“So, where are you from and what kind of business are you in?” I lead with this question when I go to any networking event and meet somebody new. It’s always a great way to learn about the world (literally) we operate in and the people who make it interesting. Sometimes, it gets so interesting I don’t even work my way around to talking about my business but, that’s OK, the most important thing in networking and sales is listening.
Recently, I attended a conference and met several people outside my normal circles. We were all attending because we had a common interest, eCommerce. I spoke with a VP of a pool supplies company who was struggling with cross platform representation of his product. “How do we keep our branding and product features consistent and correct when our retailers use so many different platforms in so many formats?” The conversation took many turns but in the end, I asked, “What are you doing for your distribution pipeline?” He just looked at me puzzled. I asked if his company provided branded photos and up-to-date descriptions for use in mobile ecommerce. I asked if they had established an online portal for their distributors and retailers to pull in centralized data that his company always kept fresh. Hmmm… Light bulb! I learned about a unique company and he took a fresh look at an old problem. We both had a productive lunch.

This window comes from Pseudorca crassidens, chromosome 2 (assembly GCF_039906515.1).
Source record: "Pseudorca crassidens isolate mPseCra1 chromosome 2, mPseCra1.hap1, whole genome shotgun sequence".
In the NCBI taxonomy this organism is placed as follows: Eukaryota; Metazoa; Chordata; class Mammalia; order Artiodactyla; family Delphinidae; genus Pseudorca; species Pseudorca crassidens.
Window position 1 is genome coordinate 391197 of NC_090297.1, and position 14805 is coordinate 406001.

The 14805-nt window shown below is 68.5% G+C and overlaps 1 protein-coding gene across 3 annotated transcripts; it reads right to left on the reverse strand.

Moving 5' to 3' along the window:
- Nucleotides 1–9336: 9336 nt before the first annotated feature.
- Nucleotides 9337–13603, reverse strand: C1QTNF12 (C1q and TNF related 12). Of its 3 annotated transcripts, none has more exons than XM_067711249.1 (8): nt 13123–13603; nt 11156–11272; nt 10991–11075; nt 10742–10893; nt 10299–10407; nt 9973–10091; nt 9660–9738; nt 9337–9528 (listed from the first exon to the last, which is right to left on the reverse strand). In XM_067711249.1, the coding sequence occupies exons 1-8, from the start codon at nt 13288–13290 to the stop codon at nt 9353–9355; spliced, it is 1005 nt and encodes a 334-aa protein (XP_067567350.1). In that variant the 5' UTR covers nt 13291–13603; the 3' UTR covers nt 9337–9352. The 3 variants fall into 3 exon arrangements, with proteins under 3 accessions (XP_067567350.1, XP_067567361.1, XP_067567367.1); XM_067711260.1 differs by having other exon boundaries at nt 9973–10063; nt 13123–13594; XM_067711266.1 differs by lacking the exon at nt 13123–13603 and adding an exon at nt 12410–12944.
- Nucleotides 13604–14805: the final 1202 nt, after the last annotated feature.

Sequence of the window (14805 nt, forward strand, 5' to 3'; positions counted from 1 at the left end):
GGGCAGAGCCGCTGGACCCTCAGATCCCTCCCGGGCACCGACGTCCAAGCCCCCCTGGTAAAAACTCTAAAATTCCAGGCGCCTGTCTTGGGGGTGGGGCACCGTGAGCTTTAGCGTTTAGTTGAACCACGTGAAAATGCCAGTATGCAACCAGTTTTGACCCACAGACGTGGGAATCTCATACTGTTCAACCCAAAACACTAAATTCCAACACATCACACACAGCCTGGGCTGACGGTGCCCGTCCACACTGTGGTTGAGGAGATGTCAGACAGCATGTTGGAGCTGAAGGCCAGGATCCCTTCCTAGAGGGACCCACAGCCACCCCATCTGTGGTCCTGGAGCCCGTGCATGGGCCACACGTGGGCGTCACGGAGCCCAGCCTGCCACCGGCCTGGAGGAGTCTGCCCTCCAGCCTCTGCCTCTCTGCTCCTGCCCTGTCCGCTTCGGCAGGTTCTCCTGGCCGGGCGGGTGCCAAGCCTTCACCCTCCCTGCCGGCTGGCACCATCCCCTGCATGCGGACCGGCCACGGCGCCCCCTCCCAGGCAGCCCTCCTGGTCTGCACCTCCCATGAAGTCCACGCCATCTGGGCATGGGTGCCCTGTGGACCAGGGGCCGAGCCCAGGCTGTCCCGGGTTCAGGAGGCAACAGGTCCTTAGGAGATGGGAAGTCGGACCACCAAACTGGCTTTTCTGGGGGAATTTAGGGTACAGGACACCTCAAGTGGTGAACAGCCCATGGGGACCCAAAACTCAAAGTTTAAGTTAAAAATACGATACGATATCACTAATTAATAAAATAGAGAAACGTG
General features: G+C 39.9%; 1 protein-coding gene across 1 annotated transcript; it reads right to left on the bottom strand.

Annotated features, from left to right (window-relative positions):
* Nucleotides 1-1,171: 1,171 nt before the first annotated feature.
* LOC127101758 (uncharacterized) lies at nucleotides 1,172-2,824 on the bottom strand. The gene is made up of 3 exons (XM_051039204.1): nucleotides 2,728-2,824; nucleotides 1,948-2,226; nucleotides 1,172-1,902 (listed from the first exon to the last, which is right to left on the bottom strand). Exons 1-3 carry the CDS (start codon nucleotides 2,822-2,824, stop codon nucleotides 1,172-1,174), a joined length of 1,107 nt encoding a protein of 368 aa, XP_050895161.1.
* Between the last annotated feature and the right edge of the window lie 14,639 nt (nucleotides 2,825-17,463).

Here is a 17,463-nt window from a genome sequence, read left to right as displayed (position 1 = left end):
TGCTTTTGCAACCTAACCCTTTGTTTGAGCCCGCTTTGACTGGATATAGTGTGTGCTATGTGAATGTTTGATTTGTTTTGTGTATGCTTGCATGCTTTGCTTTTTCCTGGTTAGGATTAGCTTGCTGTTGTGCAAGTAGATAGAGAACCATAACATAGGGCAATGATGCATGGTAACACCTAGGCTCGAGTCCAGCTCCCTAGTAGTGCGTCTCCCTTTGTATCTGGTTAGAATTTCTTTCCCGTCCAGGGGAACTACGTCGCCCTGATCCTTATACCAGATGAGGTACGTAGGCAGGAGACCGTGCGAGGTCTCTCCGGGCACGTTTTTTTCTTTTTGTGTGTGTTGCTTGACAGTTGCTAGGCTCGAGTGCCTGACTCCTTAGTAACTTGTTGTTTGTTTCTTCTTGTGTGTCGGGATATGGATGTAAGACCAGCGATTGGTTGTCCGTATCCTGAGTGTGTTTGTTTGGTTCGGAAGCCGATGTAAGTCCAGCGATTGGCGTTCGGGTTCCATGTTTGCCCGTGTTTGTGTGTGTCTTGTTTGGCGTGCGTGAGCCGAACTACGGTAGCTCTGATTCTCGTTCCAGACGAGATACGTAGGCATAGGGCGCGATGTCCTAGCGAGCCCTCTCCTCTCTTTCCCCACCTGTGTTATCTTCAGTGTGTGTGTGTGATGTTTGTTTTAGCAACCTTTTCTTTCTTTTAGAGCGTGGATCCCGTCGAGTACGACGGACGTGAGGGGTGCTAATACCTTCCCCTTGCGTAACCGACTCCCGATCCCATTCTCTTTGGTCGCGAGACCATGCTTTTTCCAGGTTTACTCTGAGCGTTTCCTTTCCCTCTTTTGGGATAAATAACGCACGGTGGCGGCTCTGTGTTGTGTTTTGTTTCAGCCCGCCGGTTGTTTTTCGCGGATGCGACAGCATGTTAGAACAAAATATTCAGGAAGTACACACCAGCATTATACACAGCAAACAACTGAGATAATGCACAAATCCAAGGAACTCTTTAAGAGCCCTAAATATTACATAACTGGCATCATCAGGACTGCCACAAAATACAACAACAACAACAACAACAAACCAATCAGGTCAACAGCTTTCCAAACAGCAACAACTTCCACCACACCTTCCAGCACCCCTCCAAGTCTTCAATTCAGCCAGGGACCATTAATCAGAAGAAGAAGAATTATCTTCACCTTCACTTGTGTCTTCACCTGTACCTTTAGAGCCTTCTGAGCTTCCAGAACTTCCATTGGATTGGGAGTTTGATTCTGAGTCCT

Another chance meeting at breakfast found me talking to the Director of eCommerce for a large, nameless pet supplies company who claims they are very smart. She had been in the business for years. I asked her what her primary interest was in the conference and she indicated global ecommerce was one of her focus areas. I asked how her company approached the challenges of new markets around the world. She indicated they really had not ventured into foreign markets much. Just too complicated for quick decisions within a large company. I learned a lot about the challenges of selling pet supplies online. Market saturation, cultural challenges and shipping were all common issues, none of which a deal breaker but when brought together, caused serious questions on whether certain markets were worth it.
I asked about Amazon and if they sold on the platform. The young lady’s response was that while the company is certainly positioned to be a direct supplier, they were not able to participate at that level due to Amazon having an in-house program for pet supplies. As conversation continued we came to an agreement that Amazon might still be useful as a test market by selling limited amounts through FBA (fulfillment by Amazon) in target markets just to see if fully operational sites made sense in the future. It’s a quick way to test a market with very little resources required.
Other acquaintances were made from a web design firm specializing in Magento in New York to retailers from Russia and Ukraine. Clothing companies in Texas and software engineers from Florida. Everyone had a story and a challenge or two and everyone had a solution. And the great thing was, all I had to do was ask one question and then listen!